One of the most important LGBTQ-centric television shows of the noughties will come alive yet again with a brand new small-screen incarnation. As announced by Variety, Queer as Folk will be making a comeback thanks to Bravo. The series, which was first conceived as a short-lived British program, has already been remade into a five-season soap-adjacent drama of the same name in America.
However, this newest rendition will bring together fresh characters and a brand-new location, with most of its details being kept under wraps for now. What we do know is that the series is described as a modernized version of Russell T. Davies‘ Queer as Folk UK. In the latest rebooted show, several “club-going friends” will go about their daily lives until tragedy strikes. The gay community then comes to their aid in their time of need.
Davies, who created and wrote the original Queer as Folk, will serve as an executive producer on Bravo’s show. Directing and writing duties have been handed to Stephen Dunn (possibly of Closet Monster fame, but there is no direct confirmation of this). What’s exciting is that the latest iteration of the series could very well emulate other turn-of-the-century properties focusing on LGBTQ issues; ones that have found a renewed cultural salience upon reboot, such as Netflix’s Queer Eye.
Back when finding strong storylines about the LGBTQ community on screen was virtually unheard of, both the UK and US versions of Queer as Folk became thoroughly influential in shaping the media landscape for gay representation. Although it only ran for 10 episodes, Queer as Folk UK shot Davies to the forefront of the British TV scene as an acclaimed writer. Particularly in its first season, Queer as Folk focused on channeling archetypes through its main characters. This slowly evolved to incorporate a more serious tone, but with a truncated second season, the show came to an abrupt end.
The frankness and the endearing nature of the characters in Queer as Folk UK are noteworthy. It isn’t without some glaring issues, though, most notably borne out of the one-night stand between two of its main characters — one adult and one underage — that ushers the show into existence during its first episode.
Amid successes and shortcomings, Queer as Folk UK ultimately opened doors for its US counterpart to be the first hour-long TV drama to air in the United States that zoomed in on the lives of gay folks. Despite the fact that Davies had no involvement in this newer production, the blueprints for the characters of Queer as Folk US shared similarities with the UK version (including the problematic underage liaison).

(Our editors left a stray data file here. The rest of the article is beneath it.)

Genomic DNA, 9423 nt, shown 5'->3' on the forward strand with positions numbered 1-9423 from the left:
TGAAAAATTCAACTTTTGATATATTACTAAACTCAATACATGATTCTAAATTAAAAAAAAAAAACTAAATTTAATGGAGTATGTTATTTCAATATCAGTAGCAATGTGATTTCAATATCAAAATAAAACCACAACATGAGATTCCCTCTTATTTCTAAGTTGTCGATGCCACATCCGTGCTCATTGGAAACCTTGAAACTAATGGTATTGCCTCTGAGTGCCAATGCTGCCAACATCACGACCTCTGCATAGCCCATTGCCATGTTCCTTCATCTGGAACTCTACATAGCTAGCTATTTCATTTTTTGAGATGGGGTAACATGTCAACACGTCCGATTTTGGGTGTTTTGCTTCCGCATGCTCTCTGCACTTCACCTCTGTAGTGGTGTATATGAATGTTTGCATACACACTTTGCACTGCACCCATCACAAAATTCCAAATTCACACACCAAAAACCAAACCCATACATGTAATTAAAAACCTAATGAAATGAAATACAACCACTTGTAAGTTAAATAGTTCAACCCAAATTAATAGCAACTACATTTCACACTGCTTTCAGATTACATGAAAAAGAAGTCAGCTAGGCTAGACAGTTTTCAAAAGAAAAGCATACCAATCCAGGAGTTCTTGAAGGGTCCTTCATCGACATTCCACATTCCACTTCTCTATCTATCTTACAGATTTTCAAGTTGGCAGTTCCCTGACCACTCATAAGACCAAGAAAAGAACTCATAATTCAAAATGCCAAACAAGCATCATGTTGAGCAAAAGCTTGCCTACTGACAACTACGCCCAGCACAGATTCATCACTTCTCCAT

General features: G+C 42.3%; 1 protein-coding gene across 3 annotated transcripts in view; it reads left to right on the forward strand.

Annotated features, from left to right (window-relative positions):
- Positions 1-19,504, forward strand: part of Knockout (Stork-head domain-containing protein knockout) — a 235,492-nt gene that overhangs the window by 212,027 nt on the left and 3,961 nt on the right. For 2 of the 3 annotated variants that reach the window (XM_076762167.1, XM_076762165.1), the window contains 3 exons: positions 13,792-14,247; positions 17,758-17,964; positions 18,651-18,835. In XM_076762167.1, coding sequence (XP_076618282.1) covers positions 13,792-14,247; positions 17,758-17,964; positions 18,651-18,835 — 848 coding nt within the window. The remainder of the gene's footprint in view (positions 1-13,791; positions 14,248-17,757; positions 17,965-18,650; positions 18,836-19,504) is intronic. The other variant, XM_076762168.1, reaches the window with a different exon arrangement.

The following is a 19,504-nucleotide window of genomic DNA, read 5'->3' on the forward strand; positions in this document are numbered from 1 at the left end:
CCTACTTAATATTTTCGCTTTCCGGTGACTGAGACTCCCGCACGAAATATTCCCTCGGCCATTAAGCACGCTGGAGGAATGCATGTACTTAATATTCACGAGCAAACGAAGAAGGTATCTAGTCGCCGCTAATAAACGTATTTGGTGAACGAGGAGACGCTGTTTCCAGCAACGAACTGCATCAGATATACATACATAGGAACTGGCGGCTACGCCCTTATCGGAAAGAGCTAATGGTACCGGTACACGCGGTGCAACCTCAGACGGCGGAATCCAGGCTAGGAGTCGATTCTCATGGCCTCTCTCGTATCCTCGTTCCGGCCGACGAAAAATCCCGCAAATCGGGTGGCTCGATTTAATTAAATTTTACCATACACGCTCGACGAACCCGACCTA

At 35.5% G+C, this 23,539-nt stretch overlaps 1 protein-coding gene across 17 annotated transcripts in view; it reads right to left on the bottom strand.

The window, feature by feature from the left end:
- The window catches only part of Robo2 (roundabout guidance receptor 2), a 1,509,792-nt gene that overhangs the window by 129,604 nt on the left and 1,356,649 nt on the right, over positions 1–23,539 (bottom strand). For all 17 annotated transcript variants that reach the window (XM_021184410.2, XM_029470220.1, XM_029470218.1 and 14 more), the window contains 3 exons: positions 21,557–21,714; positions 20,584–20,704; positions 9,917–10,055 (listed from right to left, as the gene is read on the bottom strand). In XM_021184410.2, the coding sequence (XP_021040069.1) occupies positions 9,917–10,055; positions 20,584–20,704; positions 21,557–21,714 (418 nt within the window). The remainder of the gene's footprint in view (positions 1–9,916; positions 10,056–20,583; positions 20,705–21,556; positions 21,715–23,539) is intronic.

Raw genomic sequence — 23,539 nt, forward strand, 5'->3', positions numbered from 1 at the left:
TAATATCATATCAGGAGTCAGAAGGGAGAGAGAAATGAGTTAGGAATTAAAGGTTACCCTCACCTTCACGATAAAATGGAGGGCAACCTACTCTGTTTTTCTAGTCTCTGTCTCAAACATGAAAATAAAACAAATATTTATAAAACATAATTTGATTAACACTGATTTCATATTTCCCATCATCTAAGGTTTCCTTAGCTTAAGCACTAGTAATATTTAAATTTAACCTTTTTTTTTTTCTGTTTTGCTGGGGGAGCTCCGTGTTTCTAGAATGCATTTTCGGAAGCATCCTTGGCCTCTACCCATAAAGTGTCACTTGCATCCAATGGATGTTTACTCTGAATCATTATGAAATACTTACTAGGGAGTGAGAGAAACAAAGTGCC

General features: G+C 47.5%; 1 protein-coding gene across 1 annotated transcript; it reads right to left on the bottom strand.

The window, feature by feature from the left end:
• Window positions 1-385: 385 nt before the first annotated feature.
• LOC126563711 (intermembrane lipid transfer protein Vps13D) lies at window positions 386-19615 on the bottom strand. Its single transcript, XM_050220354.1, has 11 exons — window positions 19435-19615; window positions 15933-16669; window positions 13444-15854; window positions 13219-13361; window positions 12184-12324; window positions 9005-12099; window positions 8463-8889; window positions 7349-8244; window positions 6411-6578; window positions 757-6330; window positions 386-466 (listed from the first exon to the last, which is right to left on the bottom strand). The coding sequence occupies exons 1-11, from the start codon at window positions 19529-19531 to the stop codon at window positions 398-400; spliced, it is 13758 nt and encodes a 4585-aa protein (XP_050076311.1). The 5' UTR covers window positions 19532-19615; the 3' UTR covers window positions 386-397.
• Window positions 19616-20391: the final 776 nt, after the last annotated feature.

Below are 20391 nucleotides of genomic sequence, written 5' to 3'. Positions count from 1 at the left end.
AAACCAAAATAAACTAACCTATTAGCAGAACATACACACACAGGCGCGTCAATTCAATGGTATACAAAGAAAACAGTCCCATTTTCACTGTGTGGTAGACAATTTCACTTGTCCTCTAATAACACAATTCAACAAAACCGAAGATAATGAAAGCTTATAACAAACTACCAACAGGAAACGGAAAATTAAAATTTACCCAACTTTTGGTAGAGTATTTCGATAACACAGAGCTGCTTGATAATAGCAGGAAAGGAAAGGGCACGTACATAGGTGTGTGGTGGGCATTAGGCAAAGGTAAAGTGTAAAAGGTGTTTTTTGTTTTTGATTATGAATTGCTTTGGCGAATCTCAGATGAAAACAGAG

However, over the course of subsequent seasons, the series finds its feet in portraying a variety of topics that courted controversy yet made it truly groundbreaking. Anything from coming out to cruising, from same-sex marriage to sexually transmitted infections, is fair game.
Of course, much like other similar media milestones, experiencing and celebrating them doesn’t come without some warranted pushback. Just as shows like The L Word is criticized for a glamorized, insular view of lesbians, so can Queer as Folk be called out for its own stereotypical masculine depictions and lack of diversity. Both the UK and US versions of the series have been negatively received by a portion of LGBTQ activists concerned with whether or not positivity can be found in the grimness that is explored in these programs.
That said, the rebirth of such shows isn’t actually all bad. Will & Grace, which was revived more so than rebooted, is currently in its 10th season and has found its niche in the cultural and political lingo of today. The revitalized Queer Eye — although critiqued for its clunkier treatment of intersectional issues like police brutality and trans identity — should be everybody’s blatant unguilty pleasure due to its good intentions. As stated in its very first episode, “The original show was fighting for tolerance. Our fight is for acceptance.” The reality series is subtle and imperfect in its quest to uproot stereotypes about queer as well as heteronormative communities, but it is an optimistic, accessible start.
That’s primarily where Bravo’s Queer as Folk should head toward in its exploration of LGBTQ life in the present-day. Right off the bat, the strength of the series lies in finding a wider representative pool of central characters. Hopefully, this time, some of them will more appropriately and openly embody bisexuality or pansexuality. Trans and non-binary identity should have a place in the show, too. And finally, as glossy onscreen depictions can tend to forego, class remains an important factor that affects identity greatly, and it would be wonderful to see that intersection discussed.
Finding a fresh voice to champion Queer as Folk is already a great start, regardless. Davies has himself stated this in the past, opining that “I’m the last person who should be [writing a remake of it].” In spite of yet another project fitting snugly into reboot culture, I am optimistic for something as relevant as Queer as Folk to get a deserving makeover and perhaps become a voice for a new generation.